A. Vinh Hoan
We have preliminarily determined that the request from Vinh Hoan meets all of the criteria under section 351.222(e)(1) of the Department's regulations. As noted in the “Preliminary Results of the Review” section below, our preliminary margin calculation confirms that Vinh Hoan sold subject merchandise at not less than NV during the current review period. In addition, we have confirmed that Vinh Hoan sold subject merchandise at not less than NV in the two previous administrative reviews in which they were individually examined (i.e., their dumping margins were zero or de minimis).
Based on our examination of the sales data submitted by Vinh Hoan, we preliminarily determine that it sold the subject merchandise in the United States in commercial quantities in during each of the consecutive years cited by Vinh Hoan to support its request for revocation.
Thus, we preliminarily find that Vinh Hoan had zero or de minimis dumping margins for the last three years and sold subject merchandise in commercial quantities during each of these years.
Furthermore, we preliminarily determine, pursuant to section 751(d) of the Act and section 351.222(b)(2) of the Department's regulations, that the application of the antidumping duty order with respect to Vinh Hoan is no longer warranted because (a) Vinh Hoan had a zero or de minimis margin for a period of at least three consecutive years, (b) Vinh Hoan has agreed to immediate reinstatement of the order if the Department finds that it has resumed making sales at less than NV, and (c) the continued application of the order is not otherwise necessary to offset dumping. Therefore, we preliminarily determine that subject merchandise produced and exported by Vinh Hoan qualifies for revocation from the Order, and that the Order, with respect to such merchandise, should be revoked. If these preliminary findings are affirmed in our final results, we will revoke this order, in part, with respect to fish fillets produced and exported by Vinh Hoan and, in accordance with section 351.222(f)(3) of the Department's regulations, terminate the suspension of liquidation for any of the merchandise in question that is entered, or withdrawn from warehouse, for consumption on or after August 1, 2011, and instruct CBP to release any cash deposits for such entries.
We have preliminarily determined that the request from QVD does not meet all of the criteria under section 351.222(e)(1) of the Department's regulations. As noted in the “Preliminary Results of the Review” section below, our preliminary margin calculation confirms that QVD sold subject merchandise at less than NV during the current review period. In addition, we note that QVD sold subject merchandise at less than NV in the prior administrative review.
Therefore, we preliminarily determine that subject merchandise produced and exported by QVD does not qualify for revocation from the Order.
Preliminary Results of the Review
As a result of our review, we preliminarily find that the following margins exist for the period August 1, 2010, through July 31, 2011.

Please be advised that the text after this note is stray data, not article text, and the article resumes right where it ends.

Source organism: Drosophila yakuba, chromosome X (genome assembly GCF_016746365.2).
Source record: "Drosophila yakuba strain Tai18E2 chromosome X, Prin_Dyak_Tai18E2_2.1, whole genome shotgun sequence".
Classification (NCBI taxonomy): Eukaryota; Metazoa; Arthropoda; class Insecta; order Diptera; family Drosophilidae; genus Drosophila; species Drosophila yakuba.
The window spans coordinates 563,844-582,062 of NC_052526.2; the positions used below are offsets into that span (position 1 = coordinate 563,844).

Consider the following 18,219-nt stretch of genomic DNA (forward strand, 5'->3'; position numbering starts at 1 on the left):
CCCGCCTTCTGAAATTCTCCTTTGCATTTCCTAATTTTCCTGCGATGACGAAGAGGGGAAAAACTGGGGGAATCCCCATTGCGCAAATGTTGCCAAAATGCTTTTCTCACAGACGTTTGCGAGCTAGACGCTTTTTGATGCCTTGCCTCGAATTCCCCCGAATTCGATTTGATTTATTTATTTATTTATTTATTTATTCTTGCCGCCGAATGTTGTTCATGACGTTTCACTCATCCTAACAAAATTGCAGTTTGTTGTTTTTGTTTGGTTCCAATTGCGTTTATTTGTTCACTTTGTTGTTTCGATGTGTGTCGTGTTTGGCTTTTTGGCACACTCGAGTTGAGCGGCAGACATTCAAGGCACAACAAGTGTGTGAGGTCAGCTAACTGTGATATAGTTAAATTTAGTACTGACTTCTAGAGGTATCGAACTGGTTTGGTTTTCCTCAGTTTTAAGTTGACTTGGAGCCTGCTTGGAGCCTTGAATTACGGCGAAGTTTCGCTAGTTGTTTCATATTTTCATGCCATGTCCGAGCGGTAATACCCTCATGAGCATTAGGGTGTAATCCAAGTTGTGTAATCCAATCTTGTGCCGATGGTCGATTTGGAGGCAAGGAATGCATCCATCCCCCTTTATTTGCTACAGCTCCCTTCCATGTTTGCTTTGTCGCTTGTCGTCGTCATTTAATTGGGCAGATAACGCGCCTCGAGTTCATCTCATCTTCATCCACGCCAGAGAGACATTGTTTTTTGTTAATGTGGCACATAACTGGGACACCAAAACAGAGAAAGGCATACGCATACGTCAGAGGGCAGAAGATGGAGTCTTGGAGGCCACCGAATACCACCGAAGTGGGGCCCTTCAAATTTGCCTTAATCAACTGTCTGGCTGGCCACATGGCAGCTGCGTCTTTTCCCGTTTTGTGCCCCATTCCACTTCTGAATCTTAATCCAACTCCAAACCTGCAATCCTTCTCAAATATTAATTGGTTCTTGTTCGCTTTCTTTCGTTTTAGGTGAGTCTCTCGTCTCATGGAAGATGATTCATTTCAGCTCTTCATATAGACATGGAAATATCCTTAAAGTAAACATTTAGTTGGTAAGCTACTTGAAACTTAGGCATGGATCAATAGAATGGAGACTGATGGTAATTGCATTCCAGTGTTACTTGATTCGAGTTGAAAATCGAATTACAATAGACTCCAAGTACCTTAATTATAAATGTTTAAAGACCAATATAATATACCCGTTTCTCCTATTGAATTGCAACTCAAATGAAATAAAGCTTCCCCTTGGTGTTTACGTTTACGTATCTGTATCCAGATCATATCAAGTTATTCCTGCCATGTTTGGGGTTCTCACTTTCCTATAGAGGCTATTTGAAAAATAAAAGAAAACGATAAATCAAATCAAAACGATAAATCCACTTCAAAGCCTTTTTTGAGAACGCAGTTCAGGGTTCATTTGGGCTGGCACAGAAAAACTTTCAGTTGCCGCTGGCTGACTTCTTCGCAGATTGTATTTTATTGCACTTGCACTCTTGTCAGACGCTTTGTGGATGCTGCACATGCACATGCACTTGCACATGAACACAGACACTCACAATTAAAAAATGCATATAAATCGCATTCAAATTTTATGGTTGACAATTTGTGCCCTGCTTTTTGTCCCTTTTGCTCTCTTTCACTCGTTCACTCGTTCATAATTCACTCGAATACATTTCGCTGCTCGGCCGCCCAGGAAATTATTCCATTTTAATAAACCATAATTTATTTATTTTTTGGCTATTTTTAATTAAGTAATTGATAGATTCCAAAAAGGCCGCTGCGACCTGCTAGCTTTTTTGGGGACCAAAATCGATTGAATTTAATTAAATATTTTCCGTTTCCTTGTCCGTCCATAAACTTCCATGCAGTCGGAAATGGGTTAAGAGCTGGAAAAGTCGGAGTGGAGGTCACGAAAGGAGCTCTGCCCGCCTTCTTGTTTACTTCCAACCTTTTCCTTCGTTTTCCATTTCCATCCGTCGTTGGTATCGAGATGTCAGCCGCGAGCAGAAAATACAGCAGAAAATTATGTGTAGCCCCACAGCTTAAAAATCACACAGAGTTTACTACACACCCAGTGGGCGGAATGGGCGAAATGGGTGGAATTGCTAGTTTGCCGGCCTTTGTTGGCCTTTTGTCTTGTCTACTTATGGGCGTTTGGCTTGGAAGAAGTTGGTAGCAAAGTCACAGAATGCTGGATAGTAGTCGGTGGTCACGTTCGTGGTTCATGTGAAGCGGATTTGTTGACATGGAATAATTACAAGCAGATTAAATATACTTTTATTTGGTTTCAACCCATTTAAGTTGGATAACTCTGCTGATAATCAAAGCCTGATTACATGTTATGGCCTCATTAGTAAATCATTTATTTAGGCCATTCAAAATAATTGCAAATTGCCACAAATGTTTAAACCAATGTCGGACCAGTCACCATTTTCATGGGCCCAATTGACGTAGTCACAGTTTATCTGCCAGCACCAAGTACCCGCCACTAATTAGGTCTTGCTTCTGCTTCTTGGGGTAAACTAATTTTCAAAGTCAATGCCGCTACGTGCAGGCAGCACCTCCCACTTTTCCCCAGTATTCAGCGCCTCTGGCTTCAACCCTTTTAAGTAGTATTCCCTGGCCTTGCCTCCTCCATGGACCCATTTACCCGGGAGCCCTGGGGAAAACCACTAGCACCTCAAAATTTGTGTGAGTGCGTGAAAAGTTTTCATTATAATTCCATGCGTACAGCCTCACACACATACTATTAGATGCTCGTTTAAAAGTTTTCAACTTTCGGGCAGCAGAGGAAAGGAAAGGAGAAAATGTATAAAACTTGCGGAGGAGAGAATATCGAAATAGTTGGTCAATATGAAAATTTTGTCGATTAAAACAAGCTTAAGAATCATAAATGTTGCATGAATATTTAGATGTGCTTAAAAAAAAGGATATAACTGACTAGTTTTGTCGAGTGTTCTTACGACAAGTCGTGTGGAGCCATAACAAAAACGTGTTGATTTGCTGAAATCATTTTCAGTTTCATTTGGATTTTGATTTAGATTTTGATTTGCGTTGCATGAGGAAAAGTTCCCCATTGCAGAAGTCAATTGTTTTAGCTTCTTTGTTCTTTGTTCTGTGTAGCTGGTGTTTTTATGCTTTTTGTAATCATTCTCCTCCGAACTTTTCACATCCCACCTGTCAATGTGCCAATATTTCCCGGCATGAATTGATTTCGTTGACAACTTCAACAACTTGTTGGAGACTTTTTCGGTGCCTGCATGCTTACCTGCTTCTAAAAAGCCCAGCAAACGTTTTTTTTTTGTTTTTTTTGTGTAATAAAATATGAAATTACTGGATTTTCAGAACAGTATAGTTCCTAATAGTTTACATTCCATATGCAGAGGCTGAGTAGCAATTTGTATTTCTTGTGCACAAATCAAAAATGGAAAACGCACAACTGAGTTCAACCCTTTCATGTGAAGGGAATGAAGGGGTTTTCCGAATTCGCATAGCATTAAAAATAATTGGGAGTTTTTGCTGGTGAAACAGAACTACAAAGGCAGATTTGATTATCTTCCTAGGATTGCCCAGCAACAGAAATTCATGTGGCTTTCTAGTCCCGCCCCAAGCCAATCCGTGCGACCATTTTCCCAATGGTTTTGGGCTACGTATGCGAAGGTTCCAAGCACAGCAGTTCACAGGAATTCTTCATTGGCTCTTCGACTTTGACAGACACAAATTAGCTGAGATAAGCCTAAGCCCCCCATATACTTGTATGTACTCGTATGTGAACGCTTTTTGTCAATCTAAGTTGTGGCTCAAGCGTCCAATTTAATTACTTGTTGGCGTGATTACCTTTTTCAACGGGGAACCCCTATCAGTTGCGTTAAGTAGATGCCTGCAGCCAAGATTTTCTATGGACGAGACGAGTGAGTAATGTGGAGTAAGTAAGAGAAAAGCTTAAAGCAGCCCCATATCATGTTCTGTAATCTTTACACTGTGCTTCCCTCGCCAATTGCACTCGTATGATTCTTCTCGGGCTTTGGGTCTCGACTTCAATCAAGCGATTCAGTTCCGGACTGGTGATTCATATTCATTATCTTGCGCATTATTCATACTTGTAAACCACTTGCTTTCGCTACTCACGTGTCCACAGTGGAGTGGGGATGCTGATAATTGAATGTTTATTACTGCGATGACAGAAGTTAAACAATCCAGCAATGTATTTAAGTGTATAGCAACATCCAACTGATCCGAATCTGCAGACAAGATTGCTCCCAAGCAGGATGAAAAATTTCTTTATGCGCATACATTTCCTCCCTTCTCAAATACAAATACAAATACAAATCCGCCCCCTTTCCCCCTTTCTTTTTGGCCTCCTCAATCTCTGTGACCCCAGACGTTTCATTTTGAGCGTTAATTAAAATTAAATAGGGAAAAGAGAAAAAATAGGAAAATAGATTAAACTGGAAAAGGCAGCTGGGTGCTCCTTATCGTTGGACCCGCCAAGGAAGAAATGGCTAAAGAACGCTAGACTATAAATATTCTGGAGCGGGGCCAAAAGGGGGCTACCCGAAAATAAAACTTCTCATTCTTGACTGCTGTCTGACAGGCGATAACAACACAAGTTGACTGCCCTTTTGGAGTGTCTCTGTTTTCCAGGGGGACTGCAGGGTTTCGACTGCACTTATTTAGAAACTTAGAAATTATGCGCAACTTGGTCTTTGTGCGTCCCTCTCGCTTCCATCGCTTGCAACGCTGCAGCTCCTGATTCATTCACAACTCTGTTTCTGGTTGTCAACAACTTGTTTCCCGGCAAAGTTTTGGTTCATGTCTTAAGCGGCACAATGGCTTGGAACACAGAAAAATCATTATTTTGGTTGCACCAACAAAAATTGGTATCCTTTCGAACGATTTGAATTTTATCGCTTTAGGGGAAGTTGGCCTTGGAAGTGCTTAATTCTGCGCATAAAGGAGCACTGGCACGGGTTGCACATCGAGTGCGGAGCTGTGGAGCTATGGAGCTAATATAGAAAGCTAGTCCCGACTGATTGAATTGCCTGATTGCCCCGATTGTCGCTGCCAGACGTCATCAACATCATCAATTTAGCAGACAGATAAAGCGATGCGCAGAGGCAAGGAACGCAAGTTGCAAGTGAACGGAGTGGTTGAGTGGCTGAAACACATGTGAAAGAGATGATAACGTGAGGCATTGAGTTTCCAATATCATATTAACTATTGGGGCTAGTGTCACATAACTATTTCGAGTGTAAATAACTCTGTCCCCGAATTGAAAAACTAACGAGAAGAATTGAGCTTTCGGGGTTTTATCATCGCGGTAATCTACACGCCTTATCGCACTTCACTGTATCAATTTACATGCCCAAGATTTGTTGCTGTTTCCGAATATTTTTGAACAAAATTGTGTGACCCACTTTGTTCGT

|Manufacturer/exporter||Weighted- average margin
|Vinh Hoan Corporation 67||0.00|
|Anvifish Joint Stock Company 68||0.00|
|An Phu Seafood Corporation (“An Phu”)||0.00|
|Docifish Corporation (“Docifish”)||0.00|
|Godaco Seafood Joint Stock Company (“Godaco”)||0.00|
|An Giang Agriculture and Food Import-Export Joint Stock Company (“AFIEX”)||0.00|
|An Giang Fisheries Import & Export Joint Stock Company (“Agifish”)||0.00|
|Asia Commerce Fisheries Joint Stock Company (“Acomfish”)||0.00|
|Binh An Seafood Joint Stock Company (“Binh An”)||0.00|
|Cadovimex II Seafood Import-Export and Processing Joint Stock Company (“Cadovimex II”)||0.00|
|Hiep Thanh Seafood Joint Stock Company (“Hiep Thanh”)||0.00|
|Hung Vuong Corporation (“Hung Vuong”)||0.00|
|Nam Viet Corporation (“NAVICO”)||0.00|
|NTSF Seafoods Joint Stock Company (“NTSF”)||0.00|
|QVD Food Company Ltd. (“QVD”) 69||0.00|
|Saigon Mekong Fishery Co., Ltd. (“SAMEFICO”)||0.00|
|Southern Fisheries Industries Company Ltd. (“South Vina”)||0.00|
|Vinh Quang Fisheries Corporation (“Vinh Quang”)||0.00|
|Vietnam-Wide Rate 70||2.11|
Disclosure and Public Comment
In accordance with section 351.224(b) of the Department's regulations, we will disclose to parties of this proceeding the calculations performed in reaching the preliminary results within five days of the date of announcement of the preliminary results.
In accordance with section 351.301(c)(3)(ii) of the Department's regulations, for the final results of these reviews interested parties may submit publicly available information to value FOPs within 20 days after the date of publication of these preliminary results. Interested parties must provide the Department with supporting documentation for the publicly available information to value each FOP. Additionally, in accordance with section 351.301(c)(1) of the Department's regulations, for the final results of these reviews, interested parties may submit factual information to rebut, clarify, or correct factual information submitted by an interested party less than ten days before, on, or after, the applicable deadline for submission of such factual information. However, the Department notes that section 351.301(c)(1) of the Department's regulations permits new information only insofar as it rebuts, clarifies, or corrects information recently placed on the record. The Department generally cannot accept “the submission of additional, previously absent-from-the-record alternative surrogate value or financial ratio information” pursuant to section 351.301(c)(1) of the Department's regulations.
Additionally, for each piece of factual information submitted with surrogate value rebuttal comments, the interested party must provide a written explanation of what information that is already on the record of the ongoing proceeding that the factual information is rebutting, clarifying, or correcting.
Interested parties may submit case briefs within 30 days of publication of the preliminary results and rebuttal briefs, which must be limited to issues raised in the case briefs, within five days after the time limit for filing case briefs.